Oct 2020: New EU-project funded: “Pathogenic Vibrio bacteria in the current and future Baltic Sea waters: mitigating the problem (BaltVib)”. Partner in this three-year EU project fundet by the Biodiversa program. A two-year postdoc postion will become available in our group, starting in spring 2021.
Saulia, E., Benavides, M., Henke, B.A, Turk-Kubo, K.A, Cooperguard, H., Grosso, O., Desnues A., Rodier, M., Dupouy, C., Riemann, L., Bonnet, S.Seasonal shifts in diazotroph players: patterns observed over a two-year time series in the New Caledonian lagoon (Western Tropical South Pacific Ocean). Frontiers in Marine Science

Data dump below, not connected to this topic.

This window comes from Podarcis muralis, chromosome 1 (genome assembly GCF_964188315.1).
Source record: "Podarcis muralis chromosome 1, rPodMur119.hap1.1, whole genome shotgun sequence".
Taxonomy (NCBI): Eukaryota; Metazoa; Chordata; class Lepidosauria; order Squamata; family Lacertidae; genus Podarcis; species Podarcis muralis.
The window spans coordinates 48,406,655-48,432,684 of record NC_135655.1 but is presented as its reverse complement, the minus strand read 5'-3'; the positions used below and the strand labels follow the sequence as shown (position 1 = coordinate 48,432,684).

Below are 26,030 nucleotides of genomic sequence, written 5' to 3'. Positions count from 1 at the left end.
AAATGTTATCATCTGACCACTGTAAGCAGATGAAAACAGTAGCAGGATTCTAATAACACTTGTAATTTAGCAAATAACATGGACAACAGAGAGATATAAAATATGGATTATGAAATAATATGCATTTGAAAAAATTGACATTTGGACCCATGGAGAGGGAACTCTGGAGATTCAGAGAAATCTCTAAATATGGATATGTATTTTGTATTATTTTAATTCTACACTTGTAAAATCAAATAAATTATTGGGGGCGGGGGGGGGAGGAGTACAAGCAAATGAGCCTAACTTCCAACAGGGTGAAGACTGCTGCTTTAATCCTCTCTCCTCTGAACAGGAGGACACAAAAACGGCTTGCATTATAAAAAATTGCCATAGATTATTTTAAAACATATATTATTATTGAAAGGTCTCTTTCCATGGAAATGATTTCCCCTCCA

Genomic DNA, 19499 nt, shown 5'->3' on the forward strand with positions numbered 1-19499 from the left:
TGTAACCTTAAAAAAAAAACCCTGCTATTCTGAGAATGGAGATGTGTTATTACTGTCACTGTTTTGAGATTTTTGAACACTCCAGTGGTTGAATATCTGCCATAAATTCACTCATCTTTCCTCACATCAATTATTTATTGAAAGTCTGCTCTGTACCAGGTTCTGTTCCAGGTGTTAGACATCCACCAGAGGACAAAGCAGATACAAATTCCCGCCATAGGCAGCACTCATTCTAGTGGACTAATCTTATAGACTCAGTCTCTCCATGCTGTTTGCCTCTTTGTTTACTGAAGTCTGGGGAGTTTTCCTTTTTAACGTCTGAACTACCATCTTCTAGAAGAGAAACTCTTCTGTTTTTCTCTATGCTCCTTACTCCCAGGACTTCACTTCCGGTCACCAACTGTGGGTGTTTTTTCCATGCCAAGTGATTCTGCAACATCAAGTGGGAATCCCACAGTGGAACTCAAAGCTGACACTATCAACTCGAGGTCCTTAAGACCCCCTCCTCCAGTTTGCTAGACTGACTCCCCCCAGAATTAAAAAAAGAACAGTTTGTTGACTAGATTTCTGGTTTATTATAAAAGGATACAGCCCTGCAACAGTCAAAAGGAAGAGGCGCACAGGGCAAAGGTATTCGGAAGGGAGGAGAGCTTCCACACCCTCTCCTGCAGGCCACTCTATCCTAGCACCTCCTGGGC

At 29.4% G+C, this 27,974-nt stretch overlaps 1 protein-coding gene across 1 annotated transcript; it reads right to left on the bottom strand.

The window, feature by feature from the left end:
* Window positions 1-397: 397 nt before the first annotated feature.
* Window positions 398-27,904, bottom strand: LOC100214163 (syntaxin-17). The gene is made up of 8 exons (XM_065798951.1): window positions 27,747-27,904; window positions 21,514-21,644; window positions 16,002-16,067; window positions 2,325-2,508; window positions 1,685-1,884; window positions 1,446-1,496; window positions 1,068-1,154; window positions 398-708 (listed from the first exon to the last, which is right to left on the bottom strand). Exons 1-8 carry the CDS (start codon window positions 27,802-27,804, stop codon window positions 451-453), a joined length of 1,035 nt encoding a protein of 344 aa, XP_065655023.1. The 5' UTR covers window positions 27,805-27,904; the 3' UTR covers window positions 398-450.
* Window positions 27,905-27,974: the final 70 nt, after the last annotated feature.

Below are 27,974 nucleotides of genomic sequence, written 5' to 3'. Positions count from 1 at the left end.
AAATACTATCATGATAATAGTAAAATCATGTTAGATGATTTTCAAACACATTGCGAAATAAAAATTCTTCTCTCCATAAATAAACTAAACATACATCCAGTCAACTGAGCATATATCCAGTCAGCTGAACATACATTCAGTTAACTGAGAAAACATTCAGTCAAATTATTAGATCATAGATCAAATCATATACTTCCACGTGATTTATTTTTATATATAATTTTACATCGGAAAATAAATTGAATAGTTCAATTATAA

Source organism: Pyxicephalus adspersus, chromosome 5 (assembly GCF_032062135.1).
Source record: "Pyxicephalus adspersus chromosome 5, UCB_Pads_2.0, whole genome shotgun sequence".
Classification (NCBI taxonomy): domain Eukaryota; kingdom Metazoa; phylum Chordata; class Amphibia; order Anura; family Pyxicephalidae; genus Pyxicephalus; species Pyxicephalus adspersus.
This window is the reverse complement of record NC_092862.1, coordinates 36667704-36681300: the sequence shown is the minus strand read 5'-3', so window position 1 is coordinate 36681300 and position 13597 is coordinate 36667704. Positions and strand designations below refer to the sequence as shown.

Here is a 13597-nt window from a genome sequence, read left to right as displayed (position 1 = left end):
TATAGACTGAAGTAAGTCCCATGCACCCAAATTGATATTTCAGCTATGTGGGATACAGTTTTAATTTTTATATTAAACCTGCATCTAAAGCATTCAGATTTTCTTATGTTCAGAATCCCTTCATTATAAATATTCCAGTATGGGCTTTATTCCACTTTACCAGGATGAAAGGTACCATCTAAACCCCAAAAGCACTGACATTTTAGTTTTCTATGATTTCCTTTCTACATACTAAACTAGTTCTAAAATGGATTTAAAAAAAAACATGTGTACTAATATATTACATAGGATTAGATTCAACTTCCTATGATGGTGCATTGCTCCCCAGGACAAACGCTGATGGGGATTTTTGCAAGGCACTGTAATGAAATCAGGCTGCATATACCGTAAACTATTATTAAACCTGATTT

Benavides M, Duhamel S, Van Wambeke F, Shoemaker KM, Moisander PH, Salamon E, Riemann L, Bonnet S. Dissolved organic matter stimulates N2 fixation and nifH gene expression in natural Trichodesmium colonies. 2020. FEMS Microbiol Letters 367, fnaa034